A Data scientist’s abc to AI ethics, part 1 – About AI and ethics
In the daily life we constantly encounter new types of machine actors: in social media; in the grocery store; when negotiating a loan. Some of them appear amiable and friendly, but almost all are difficult to understand deeply. Their constitution may be cryptic and inaccessible.
It’s of course a subject of interest as in which ways algorithms and machine actors impact our society. Maybe they do not remain value-free or neutral in a larger context.
Philosophical and other types of interest
The Finnish Philosophical Society’s January 2019 colloquium targeted these kinds of questions. Talks concerned AI, humanity, and society at large. Prominent topics included the existence of machine autonomy and ethics. One interesting track concerned the definitions of moral and juridic responsibility. Many weighty concepts like humanity, personhood, and the aesthetics of AI, were discussed too.
From a purely philosophical perspective, technology might be viewed as one particular type of otherness. It is something out of bounds of direct personal interest.
On the other hand the landscape around AI may appear supercharged at the moment. Even the word AI reveals many interest vectors. “Whose agenda does the ethics of AI in each case forward?” Maija-Riitta Ollila asked in her presentation.
No wonder many people with a technical background are a bit wary of the term. Often it would be more appropriate to use a less charged one – some good alternatives include machine learning, statistical analysis, and decision modeling.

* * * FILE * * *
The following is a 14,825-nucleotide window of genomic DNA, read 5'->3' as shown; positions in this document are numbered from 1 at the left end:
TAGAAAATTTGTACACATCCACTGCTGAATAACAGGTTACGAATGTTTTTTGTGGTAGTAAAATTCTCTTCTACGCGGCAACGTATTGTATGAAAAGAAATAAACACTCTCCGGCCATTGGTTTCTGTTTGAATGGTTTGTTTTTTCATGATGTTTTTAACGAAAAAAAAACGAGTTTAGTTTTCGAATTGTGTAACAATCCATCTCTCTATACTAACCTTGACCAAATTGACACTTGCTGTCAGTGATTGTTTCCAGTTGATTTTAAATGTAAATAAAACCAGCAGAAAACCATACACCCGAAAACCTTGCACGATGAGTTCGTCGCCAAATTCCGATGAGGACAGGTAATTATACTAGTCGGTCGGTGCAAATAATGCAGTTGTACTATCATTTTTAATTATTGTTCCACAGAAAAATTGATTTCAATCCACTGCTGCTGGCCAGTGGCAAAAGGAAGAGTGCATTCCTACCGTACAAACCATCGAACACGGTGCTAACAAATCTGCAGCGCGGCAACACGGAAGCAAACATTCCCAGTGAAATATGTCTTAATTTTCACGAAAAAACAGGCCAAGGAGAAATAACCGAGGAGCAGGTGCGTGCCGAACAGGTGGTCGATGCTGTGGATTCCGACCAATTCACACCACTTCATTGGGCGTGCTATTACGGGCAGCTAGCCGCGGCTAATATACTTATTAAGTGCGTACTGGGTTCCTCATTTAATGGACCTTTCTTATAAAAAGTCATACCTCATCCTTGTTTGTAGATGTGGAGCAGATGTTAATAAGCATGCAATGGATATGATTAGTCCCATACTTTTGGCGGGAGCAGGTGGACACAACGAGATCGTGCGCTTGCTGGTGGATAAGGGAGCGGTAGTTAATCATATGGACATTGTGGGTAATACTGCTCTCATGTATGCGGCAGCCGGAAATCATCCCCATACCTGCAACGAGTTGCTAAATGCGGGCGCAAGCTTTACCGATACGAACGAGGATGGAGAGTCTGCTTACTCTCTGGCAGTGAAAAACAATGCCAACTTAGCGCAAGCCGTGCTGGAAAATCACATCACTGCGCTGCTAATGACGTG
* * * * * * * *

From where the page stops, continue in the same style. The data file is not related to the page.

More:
Between AI and ethics
Most of the talks in the colloquium shared this very sensible view that AI as a term should be subject to critique. One moral responsibility then for tech people is just shooting down related hype.
But the landscape of AI and ethics is complex and controversial. As if to back this observation, many presenters in the colloquium openly asked the audience to correct them on technical points if they should go wrong.
For instance, cognitive and emotional modeling are named as two quite distinct areas of research within cognitive science and neuroscience. The first holds much more progress than the other, when we compare their achievements. Logic is relatively easier to simulate than emotional attitudes. We may equate this with the innate complexity of human action and information processing that this simulation platform only exemplifies.
Furthermore, as illustrated by many intriguing thought experiments, problems arise when we try to attribute an ethical or moral role to a machine actor. Some of these I’ll try to explicate in later posts.
A bit of a discomfort for me has been the relationship between AI discussion and ethics. Is the talk always morally sound? Sometimes it felt that ethics won’t fit into the world of AI marketing. If I should define ethics with a few words, I would probably state that it is deep thinking about prevalent problems of good and bad.
Some wisdom about AI
We may juxtapose this with a punchline about contemporary AI. “[The] systems are merely optimization machines, and ultimately, their target is optimization of business profit”, one fellow Data scientist wryly commented to me.
So on the surface level, computer science and mathematical problems might not connect to ethics at all. The situation may be alike in sales and marketing. Also in philosophy, formal logic on the one hand and ethics and cultural philosophy on the other are largely separate areas.
What to make of this divide? My next post will examine popular perceptions of AI in the wild.
This is the first of four posts that will handle the topics of AI and ethics from a bit more technical angle.